1919.
The resignation of Prof. H. A. Glea-
son, director of the University bo-
tanical gardens, was accepted. He
will leave tq take up a similar posi-
tion at the New York botanical gar-
dens.l
A leave of absence was granted to
George H. Pomeroy, assistant pro-
fessor in electrical engineerinng.
Harold Collins, '18E, was appointed to
take his place. Another leave of ab-
sence was granted to Prof. H. E.
Riggs, of the engineering department,
during the second semester in order
that he may serve on the board of ar-
bitration that is to make an appraisal
of the property and stocks of the Cur-
tiss Airplane mpany of Buffalo.

UNION REFUNDS $3
TO LIFE MEMBERS
Union life members who are paying
for their memberships in yearly in-
stallments will be required to pay the
regular $10 installment this year, but
the $3.00 added to University entrance
fees will be refunded when the money
is turned over to. the Union by the
University.
The customary bills for the install-
ment have been sent out and by this
time have been. received by the ipen.
EATiNG PLACES.GiEN
INSPECTION BY DOCTORS'
FOUR UNSATISFACTORY; SEVEN
EXCELLENT, PRECAUTIONS
URGED
Of 34 restaurants, boarding houses,'
and soda fountains in the city exam-
ined by the University health service'
to ascertain sanitation conditions,
four were pronounced unsatisfactory'
and only seven were pronounced ex-l
cellent.
The report was based upon whether
dishes were thoroughly cleansed,1
napkins re-used, the hands of those
handling food washed frequently, an
whether employes having colds were
allowed to work.
Urge Greater Precautions ?
Health service authorities urge that
greater consideration be given this'
matter by all concerned and an-
nounce that a continued effort will be{
made to raise the standard of clean-3
liness of all places serving food or
drink They say that if persons using
these places would take moro pre-
cautions, the sick list would be con-
iderably diminished.
Gives Health Rep ert
The military authorities made an
investigation during November sim-
ilar to the one just conducted by the1
health service and ord41'ed some of
the proprietors to keel their places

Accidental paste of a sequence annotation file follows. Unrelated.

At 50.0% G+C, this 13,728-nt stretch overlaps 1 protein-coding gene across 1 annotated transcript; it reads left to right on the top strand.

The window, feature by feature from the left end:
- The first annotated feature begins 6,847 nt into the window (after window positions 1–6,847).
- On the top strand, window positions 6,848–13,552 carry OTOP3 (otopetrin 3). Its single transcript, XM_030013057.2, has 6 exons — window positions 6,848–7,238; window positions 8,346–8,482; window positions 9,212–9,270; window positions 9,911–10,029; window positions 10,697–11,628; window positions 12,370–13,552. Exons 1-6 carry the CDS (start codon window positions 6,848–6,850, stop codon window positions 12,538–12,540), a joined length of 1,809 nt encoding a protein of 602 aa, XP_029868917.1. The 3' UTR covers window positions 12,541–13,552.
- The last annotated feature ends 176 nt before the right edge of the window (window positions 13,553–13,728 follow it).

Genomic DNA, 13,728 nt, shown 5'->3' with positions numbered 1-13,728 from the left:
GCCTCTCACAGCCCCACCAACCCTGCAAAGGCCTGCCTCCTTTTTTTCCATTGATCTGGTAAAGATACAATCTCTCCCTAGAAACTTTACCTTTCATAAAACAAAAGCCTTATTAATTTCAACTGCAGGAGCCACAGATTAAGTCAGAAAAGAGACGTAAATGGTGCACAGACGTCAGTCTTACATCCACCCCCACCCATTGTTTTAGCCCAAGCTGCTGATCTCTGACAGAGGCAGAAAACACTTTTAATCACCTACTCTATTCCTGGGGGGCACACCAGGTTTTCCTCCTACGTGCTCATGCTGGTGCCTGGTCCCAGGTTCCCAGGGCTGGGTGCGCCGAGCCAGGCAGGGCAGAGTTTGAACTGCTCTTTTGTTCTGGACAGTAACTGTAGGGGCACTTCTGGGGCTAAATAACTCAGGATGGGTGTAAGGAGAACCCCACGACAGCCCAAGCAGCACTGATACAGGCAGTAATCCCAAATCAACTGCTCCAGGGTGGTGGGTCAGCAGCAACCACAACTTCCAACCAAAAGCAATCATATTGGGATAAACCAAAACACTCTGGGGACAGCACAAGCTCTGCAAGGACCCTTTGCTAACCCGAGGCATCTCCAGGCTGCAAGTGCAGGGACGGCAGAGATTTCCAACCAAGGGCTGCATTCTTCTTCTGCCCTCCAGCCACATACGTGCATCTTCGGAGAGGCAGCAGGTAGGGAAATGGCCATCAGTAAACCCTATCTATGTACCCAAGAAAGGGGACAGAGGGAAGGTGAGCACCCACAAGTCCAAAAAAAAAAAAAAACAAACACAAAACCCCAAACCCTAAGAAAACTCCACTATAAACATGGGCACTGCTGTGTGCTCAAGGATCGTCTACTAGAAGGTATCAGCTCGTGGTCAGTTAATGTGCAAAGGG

of business cleaner. T.e places were
cleaned up at the t r.
For the month of December the
health service reports: 795 dispensary
calls, 129 new patients, 546 new di-
agnosis, 137 room calls, 60 hospital
refers, 26 hospital bed patients, and'
1 death.
D. L. GEORGE HEADS
BRITISH CABINET
(By Associated Press)
London, Jan. 10.-The new British
cabinet will be headed by David
Lloyd .George as premier and first
lord of the treasury ,according to an
official statement issued tonight. Oth-
er members of the government will be:
Lord prevy seal and leader of the
house of commons, Andrew Bonar
Law.
President of the council and lead-
er in the house of lords, Earl Chur-
zon, of Kedleston.
Ministers without portfolio, George
N. Bonds and Sir Eric Geddes; lord
chancellor, Sir F. E. Smith; home
secretary, Edward Shortt; foreign
secretary, Arthur J. Balfour; secre-
tary of the colonies, Viscount Milnar;
secretary of war and air minister,
Winston Churchill; secretary for In-
dia, Edward Montagu; first lord of
the admiralty, Walter H. Long, and
secretary of agriculture, A. E.Pro-
thero.
NUMBER OF GERMAN COURSES

TO DEPEND ON POPULARITY
German courses -offered in the cat-
alogue will continue throughout the
year, but whether or not the number
will be increased next year will de-
pend on the demand for them. ' Only
a few were suspended, and these only
because of the waning popularity of
German, not on account of any re-
strictions put on the teaching of Ger-
man by the government or University
authorities.
LIEUT. F. K. HIRTH AWARDED
FRENCH HONOR AFTER DEATH
Lieut. Frederic Karl Hirth, '14E,
aviation observer, who was killed in
France July 16, 1918, received a
Croix de Guerre from the French
government for conspicuous bravery.
The medal was received on Christ-
mas day by his parents in Toledo.
Lieut.Hirth was a member of the- Phi

BRITISH GENERAL
PLA1NS FOR LEA~
TO PREVENTWARS
CABINET MEMBER DESCRIBES
POSSIBLE OPERATION OF IN-
TERNATIONAL ALLIANCE
PAMPHLET ISSUED TO
EXPLAIN PROPOSALS
Statesman Suggests World Control by